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The Path to Keatley Creek

• August 31, 2012 • 9:04 AM

Our multimedia presentation on the evolution of fairness continues with archaeologist Brian Hayden explaining what led him both to explore the roots of fairness and to Keatley Creek itself/

Previous: Fishing Rocks

Our knowledge of early lifestyles comes from a combination of archaeological evidence and ethnographic studies of stone age cultures that have survived into modern times. Using these techniques we can infer what happened when people first entered the Fraser Canyon thousands of years ago, soon after the Cordilleran Ice Sheet retreated from the British Columbia interior. It’s likely that salmon had already re-established their runs in the Fraser. As people discovered the fishing rocks and the bounty that could be harvested each year, when, and why, did the changes in their culture begin?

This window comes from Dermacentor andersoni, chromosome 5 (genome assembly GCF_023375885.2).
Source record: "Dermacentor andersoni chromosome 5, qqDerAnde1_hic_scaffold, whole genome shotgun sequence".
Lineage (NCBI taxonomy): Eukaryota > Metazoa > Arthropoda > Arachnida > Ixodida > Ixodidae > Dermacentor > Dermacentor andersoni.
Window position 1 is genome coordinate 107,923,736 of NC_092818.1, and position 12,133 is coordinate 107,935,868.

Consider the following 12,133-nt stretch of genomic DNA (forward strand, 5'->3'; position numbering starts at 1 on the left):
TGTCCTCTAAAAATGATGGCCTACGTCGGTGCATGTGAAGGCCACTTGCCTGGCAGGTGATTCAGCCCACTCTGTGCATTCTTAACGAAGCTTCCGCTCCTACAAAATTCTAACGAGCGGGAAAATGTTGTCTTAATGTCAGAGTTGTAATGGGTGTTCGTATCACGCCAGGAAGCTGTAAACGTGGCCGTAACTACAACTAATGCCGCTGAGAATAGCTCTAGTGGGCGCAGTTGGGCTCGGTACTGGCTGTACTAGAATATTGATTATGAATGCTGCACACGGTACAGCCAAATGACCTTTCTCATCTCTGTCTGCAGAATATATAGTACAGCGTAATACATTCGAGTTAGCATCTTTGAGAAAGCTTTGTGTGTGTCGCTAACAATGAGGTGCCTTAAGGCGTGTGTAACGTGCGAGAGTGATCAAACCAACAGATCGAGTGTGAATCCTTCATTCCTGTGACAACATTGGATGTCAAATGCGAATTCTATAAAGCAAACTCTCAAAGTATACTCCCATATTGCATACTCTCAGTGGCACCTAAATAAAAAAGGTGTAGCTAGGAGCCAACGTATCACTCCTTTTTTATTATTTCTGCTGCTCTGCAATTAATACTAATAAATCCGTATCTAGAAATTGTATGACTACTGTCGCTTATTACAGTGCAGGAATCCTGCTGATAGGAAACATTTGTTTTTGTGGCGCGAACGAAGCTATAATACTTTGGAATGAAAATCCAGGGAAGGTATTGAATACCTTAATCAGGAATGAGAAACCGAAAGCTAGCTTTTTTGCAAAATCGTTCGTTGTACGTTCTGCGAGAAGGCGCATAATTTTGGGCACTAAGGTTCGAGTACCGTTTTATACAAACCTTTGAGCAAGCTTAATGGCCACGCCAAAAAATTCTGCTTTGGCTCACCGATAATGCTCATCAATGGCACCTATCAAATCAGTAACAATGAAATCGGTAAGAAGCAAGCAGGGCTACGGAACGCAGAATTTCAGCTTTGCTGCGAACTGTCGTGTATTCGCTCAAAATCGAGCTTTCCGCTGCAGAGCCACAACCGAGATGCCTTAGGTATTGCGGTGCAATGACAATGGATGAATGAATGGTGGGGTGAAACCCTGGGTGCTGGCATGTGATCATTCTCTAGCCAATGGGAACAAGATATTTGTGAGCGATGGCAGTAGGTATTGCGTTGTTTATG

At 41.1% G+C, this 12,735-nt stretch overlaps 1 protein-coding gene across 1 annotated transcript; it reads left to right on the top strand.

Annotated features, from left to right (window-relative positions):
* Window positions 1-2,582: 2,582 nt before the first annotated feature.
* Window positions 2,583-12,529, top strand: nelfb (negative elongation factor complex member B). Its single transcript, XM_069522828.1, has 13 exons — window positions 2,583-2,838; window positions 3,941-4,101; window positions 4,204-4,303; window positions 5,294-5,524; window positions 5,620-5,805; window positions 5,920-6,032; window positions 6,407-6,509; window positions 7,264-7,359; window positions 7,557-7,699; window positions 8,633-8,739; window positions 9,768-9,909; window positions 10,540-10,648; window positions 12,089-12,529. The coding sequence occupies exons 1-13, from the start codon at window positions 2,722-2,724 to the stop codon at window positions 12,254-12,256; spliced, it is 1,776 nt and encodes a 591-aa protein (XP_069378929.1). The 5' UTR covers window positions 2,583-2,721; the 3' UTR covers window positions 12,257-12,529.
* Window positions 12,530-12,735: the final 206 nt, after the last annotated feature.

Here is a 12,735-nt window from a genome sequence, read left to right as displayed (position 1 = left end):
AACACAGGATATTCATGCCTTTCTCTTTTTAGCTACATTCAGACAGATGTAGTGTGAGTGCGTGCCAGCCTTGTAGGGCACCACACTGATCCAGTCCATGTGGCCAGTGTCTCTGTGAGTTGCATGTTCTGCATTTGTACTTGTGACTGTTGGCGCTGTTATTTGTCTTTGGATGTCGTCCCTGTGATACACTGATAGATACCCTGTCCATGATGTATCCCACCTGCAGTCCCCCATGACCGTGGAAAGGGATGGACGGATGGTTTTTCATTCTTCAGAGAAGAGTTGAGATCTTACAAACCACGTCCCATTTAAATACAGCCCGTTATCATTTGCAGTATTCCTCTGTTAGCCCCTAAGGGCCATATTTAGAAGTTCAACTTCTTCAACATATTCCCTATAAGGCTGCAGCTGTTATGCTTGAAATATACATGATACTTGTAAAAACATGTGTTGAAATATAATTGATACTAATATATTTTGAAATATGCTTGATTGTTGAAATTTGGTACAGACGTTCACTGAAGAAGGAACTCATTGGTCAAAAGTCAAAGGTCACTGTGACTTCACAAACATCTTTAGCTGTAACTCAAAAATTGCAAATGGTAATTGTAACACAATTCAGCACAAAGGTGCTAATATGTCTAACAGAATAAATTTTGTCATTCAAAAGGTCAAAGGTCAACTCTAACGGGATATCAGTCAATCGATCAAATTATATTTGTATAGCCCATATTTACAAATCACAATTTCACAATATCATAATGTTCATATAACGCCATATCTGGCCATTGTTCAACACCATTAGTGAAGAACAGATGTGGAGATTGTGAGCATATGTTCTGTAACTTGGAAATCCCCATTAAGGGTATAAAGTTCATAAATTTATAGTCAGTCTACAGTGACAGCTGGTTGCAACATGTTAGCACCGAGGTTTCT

Brian Hayden would eventually employ both archaeology and ethnography to answer these questions, but what sparked his curiosity in the first place? In this video, he discusses the influences that led him to Keatley Creek, and a central focus of his life’s work—the stage of cultural evolution called the transegalitarian, somewhere between the egalitarianism of nomadic hunter-gatherers and the complex, stratified societies that accompanied the rise of agriculture and technological innovation.

Next: The Pit House

Alan Honick with Gordon Orians
Alan Honick is a documentary filmmaker who has focused on issues of ecology and human sustainability for most of his career. Gordon Orians, a behavioral ecologist, is a professor emeritus at the University of Washington. His most intensive research area has been behavioral ecology, primarily with problems of habitat selection, mate selection, and mating systems. Recently he has focused on human emotional responses to environments.

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